The microbiome is unique to each of us. It plays an important role in our digestion, our mood, our health, it helps support the immune system and much more, including our sleep. The microbiome has been and is influenced by many factors from birth. Our microbiome is altered by our actions today, including our nutrition.

We want our microbiome to be working very well.

Gut researchers investigated the influence of the microbiome in a group of adults ages 50-85. They found strong connections between higher sleep quality, better cognitive flexibility and improvement in the gut itself. The relationship between sleep and the microbiome is increasingly seen as a 2 way street. Take care of the microbiome, the life in the gut, and it will take care of you.

*How can we help our own microbiome?
For the digestive system including the microbiome (gut flora) to be happy we must eat a good variety foods, a balanced diet which introduces plenty of vegetables, pulses, beans, whole grains, some lean protein, some live yogurt with probiotic culture and some fruit & nuts.

To eat this way is to eat food which contains great carbohydrates, great fibre and also contains both prebiotics and probiotics, all helping to ensure that the good bacteria in the microbiome are being fed and can work efficiently, creating a healthy environment for our microbiome.

We are advised to steer away, or minimise consumption of, processed, high-sugar foods.

As stated by Dr Michael Mosley: Eating balanced amounts of both prebiotic and probiotic foods can ensure you have the right balance of these bacteria. Good for health. Good for sleep.

*What are Prebiotics and Probiotics?
Prebiotics are a special form of dietary fibre which, when eaten, pass through our system to encourage and feed the good bacteria in the gut. When in the gut, the prebiotics almost act as a fertiliser for the good bacteria. Please see the list of Prebiotics below. We can easily find and include prebiotics in our diet.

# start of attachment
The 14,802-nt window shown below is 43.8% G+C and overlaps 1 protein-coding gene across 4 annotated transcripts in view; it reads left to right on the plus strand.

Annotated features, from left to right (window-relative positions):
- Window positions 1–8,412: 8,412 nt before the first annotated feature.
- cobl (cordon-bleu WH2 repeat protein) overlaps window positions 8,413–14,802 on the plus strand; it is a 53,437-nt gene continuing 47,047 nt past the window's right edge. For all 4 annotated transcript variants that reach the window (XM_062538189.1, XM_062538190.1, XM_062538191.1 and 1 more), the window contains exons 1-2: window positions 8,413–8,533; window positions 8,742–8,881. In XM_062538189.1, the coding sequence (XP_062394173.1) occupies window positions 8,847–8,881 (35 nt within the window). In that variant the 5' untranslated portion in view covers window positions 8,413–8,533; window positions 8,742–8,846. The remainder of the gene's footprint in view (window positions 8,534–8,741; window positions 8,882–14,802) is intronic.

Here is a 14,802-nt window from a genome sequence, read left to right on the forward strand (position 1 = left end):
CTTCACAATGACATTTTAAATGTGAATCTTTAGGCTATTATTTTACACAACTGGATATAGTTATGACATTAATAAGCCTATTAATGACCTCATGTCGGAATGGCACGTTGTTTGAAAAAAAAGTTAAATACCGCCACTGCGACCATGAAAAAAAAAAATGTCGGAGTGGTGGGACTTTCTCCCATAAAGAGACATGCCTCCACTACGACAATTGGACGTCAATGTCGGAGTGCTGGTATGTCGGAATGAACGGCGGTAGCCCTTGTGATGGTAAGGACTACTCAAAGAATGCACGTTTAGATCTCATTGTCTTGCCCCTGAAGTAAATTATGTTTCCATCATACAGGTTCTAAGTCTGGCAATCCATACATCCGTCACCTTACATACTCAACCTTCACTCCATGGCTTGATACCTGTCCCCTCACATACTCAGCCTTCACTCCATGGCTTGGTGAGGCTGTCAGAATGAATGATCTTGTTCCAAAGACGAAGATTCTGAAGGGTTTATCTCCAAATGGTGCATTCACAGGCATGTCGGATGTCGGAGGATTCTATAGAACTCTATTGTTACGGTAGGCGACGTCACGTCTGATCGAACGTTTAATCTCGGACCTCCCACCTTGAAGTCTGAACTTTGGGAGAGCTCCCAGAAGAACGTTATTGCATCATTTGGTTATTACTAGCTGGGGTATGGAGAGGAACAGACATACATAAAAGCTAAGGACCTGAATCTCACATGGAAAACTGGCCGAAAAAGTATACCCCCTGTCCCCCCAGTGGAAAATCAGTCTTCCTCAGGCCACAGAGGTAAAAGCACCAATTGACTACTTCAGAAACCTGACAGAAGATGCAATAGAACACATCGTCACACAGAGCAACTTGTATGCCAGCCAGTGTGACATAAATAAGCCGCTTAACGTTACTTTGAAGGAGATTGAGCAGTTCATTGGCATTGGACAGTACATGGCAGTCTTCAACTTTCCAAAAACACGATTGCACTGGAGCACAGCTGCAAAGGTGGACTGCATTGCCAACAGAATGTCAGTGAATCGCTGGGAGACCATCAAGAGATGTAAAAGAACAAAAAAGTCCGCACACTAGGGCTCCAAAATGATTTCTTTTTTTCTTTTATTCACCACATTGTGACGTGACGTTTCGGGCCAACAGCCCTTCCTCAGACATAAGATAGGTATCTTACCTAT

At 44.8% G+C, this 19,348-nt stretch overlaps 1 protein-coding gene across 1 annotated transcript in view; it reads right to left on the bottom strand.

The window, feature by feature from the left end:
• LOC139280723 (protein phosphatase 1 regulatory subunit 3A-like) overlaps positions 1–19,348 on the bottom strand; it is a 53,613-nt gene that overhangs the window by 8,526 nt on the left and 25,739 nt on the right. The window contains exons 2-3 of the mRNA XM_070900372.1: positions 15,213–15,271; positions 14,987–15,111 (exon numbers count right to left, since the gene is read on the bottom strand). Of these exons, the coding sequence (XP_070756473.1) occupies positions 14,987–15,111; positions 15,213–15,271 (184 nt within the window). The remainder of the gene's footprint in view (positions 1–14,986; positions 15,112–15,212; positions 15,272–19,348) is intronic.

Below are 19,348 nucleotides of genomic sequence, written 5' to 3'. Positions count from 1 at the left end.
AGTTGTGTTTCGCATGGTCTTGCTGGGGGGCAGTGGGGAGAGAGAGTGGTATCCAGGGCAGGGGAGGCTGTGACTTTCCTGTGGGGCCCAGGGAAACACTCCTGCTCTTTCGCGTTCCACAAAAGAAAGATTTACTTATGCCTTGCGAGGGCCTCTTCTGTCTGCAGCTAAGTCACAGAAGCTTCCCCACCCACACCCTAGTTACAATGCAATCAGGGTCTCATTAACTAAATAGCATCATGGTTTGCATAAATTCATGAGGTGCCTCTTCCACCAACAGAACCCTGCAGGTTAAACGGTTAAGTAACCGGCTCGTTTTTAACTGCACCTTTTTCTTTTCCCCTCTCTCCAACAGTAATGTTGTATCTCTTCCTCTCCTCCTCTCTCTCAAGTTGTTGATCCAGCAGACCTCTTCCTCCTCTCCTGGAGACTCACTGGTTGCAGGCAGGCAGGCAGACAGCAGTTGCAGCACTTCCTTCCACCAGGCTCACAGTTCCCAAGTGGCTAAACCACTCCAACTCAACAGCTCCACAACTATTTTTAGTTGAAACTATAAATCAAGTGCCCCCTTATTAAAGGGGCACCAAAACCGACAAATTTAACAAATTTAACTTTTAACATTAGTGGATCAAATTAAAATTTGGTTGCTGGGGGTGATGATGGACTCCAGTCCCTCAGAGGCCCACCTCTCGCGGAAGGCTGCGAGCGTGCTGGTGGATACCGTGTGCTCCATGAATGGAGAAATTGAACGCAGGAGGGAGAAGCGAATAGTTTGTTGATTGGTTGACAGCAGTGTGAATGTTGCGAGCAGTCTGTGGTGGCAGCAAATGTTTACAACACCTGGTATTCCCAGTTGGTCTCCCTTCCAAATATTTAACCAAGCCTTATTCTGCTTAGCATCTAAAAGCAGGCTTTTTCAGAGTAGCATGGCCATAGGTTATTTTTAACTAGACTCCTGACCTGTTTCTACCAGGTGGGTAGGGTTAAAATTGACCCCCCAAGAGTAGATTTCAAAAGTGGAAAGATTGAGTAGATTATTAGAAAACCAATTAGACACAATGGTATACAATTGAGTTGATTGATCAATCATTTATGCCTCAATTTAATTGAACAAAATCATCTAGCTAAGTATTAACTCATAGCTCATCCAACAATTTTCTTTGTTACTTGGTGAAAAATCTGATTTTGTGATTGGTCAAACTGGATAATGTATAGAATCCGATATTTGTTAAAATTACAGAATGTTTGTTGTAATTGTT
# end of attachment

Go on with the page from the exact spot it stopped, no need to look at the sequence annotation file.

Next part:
Please note that all Prebiotic foods are fibrous but not all fibres are Prebiotic.

The good bacteria in the gut, in our microbiome are called Probiotics. They are live cultures which help support a healthy digestion and immune function. We want the Probiotics in our microbiome to live well and to work well.

We can add to the number of Probiotics in our microbiome by eating food which contains live Probiotic cultures and/or by taking a Probiotic supplement. We can improve the health of the Probiotics in our microbiome by eating some Prebiotic food, as this gives energy to the Probiotics and keeps them working well, helping to maintain a healthy digestive system. Teamwork between the Probiotics and the Prebiotics helps us thrive and live well.

*What are Prebiotics and Probiotics?
Prebiotics are a special form of dietary fiber which, when eaten, pass through our system to encourage and feed the good bacteria in the gut. When in the gut, the prebiotics almost act as a fertiliser for the good bacteria. We can quite easily find and include Prebiotics to our diet.

All Prebiotic foods are fibrous but not all fibers are Prebiotic.

The good bacteria in the gut, called Probiotics, are live cultures which help support a healthy digestion and immune function. We want the probiotics in our microbiome to live well and to work well. We can add to the number of probiotics in our gut by eating food which contains live probiotic cultures and by taking a probiotic supplement. We can improve the health of the probiotics in our gut by eating some prebiotic food.